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Home arrow News arrow Local News arrow ODFW Offers Hunting Tags For Military on Leave


ODFW Offers Hunting Tags For Military on Leave

 Jon McFaul shot a 7 point bull the morning elk season opened – and that was just part of his streak of fortune.

Serving in the Marines for the past 17 years McFaul has had limited opportunity to come home to hunt. This year, a new program allowed him to elk hunt in the Chesnimnus Unit of northern Wallowa County.

For the first time, Oregon Department of Fish and Wildlife gave each of its wildlife districts the chance to authorize up to 20 controlled deer and 20 controlled elk tags to Oregon residents who are active members of the armed forces stationed outside the state, but able to come home on leave during hunting season.

The seed for the program was planted a little more than a year ago when James Nash of Enterprise, a lieutenant in the Marine Corps, wrote a letter to Fish and Wildlife requesting concessions be made for active military.

Nash, a sixth generation Wallowa County hunter said, I grew up hunting with my dad and my friends. If it wasn't hunting season we were waiting to see which tags we drew for the next hunting season.”


Nash said he has only been able to come home to hunt once since joining the Marines.

“During a war, Marines don't often get leave and they cannot plan very far ahead since deployments and training events take priority,” said Nash.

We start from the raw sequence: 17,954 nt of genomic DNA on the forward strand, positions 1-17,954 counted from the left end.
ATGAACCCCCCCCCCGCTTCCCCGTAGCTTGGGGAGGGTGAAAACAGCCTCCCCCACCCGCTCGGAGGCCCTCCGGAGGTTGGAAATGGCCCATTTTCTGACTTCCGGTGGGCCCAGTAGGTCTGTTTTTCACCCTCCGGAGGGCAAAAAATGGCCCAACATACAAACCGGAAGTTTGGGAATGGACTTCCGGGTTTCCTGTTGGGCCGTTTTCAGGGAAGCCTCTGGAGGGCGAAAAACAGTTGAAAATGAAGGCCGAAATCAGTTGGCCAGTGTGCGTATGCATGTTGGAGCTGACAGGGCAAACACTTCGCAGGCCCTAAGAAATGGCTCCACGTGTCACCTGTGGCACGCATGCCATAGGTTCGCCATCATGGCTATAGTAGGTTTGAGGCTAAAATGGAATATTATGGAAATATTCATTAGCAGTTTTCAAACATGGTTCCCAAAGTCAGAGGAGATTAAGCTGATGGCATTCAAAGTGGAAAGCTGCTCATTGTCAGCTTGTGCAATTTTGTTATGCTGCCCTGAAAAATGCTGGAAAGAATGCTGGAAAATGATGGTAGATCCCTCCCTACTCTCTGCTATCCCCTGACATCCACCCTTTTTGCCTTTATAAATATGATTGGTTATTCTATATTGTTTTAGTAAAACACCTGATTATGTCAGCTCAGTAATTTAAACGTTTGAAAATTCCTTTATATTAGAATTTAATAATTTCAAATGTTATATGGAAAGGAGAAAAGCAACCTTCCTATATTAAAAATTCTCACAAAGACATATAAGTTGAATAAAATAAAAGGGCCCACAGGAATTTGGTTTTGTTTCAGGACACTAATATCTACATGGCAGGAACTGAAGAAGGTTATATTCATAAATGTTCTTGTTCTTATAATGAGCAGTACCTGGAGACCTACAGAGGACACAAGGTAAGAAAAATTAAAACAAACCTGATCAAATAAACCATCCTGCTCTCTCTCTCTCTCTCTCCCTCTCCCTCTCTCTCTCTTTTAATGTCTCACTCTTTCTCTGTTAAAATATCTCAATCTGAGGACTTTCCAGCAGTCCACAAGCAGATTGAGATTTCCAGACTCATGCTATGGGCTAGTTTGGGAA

He is now at a combat outpost in Shir Ghazi, Helmand Province of Southern Afghanistan, where he commands a platoon of M1A1 Abrams Main Battle Tanks and 15 Marines until January.

McFaul, studying Defense System Analysis, found out about the hunting opportunity from his dad and called the Enterprise office to apply. He qualified for the program and got leave from his Defense System Analysis studies in California. Hunting alone opening day, he shot a trophy bull.

“I have hunted out here quite a few times, but I missed a number of elk seasons because of deployments,” said McFaul.

McFaul's parents live in rural Joseph and, after a four-year tour in Quantico, Virginia, he plans to retire in Wallowa County. He was the first to apply for a tag and hunt in Wallowa County under the new program.

Nash said he is pleased that the state is helping Oregon's active military to come home to hunt.

“A need was identified by citizens of a state and the government responded to accommodate that need. I am really proud of ODFW for getting this done,” said Nash.

Only certain hunts are eligible for the program. Active members of the U.S. armed forces who are interested need to contact ODFW’s Northeast Region in La Grande at 541-963-2138.


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